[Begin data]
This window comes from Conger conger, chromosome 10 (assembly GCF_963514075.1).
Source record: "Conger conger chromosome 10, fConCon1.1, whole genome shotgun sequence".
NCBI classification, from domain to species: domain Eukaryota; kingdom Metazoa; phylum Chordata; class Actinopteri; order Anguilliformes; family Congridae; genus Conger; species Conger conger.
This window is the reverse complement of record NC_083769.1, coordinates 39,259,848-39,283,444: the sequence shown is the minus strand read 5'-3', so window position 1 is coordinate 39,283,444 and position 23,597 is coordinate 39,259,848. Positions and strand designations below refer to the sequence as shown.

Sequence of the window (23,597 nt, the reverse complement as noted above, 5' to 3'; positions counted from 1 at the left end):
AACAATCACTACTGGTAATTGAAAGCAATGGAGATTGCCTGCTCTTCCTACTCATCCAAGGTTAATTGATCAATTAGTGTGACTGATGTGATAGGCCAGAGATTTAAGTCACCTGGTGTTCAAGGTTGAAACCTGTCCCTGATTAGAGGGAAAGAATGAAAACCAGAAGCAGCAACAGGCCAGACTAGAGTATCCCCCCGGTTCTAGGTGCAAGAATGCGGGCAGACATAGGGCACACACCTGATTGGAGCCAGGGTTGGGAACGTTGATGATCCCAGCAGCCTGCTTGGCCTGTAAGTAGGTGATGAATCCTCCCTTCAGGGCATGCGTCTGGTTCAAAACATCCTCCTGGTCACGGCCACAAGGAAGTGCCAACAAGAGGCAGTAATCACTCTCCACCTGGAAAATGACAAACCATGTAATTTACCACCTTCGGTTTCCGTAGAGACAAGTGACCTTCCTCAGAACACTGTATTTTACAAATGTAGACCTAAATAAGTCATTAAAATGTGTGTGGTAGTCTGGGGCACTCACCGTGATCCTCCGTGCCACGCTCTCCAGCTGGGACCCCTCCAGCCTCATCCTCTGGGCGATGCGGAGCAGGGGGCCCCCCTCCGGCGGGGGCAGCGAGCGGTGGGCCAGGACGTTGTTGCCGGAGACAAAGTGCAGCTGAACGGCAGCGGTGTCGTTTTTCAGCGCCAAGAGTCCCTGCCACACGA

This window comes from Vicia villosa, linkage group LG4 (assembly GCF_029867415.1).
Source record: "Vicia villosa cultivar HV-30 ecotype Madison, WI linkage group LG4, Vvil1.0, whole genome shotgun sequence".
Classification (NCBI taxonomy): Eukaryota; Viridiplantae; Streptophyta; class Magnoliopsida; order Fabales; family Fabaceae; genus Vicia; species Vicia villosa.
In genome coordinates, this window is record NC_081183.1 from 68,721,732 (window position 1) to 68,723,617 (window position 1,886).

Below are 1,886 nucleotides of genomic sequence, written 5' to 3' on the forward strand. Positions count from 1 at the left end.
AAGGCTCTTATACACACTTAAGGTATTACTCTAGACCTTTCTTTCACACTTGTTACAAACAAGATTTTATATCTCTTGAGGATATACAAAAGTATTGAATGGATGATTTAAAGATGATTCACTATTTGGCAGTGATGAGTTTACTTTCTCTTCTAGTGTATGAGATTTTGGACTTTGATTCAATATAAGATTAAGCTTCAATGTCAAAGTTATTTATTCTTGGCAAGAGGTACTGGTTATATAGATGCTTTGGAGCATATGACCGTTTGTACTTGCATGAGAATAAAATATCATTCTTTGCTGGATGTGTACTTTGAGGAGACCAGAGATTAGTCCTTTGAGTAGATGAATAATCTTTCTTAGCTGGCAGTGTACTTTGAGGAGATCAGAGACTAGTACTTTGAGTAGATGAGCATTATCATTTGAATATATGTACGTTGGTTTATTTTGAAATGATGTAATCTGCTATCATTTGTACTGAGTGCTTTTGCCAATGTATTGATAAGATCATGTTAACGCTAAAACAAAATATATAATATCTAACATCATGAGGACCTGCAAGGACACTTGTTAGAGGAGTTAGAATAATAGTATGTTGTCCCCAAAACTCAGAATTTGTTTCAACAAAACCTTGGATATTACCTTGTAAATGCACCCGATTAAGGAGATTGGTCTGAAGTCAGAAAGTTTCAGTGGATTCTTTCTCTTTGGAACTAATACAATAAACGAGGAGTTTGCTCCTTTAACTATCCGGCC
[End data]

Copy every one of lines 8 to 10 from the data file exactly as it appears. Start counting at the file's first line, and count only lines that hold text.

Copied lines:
Source record: "Vicia villosa cultivar HV-30 ecotype Madison, WI linkage group LG4, Vvil1.0, whole genome shotgun sequence".
Classification (NCBI taxonomy): Eukaryota; Viridiplantae; Streptophyta; class Magnoliopsida; order Fabales; family Fabaceae; genus Vicia; species Vicia villosa.
In genome coordinates, this window is record NC_081183.1 from 68,721,732 (window position 1) to 68,723,617 (window position 1,886).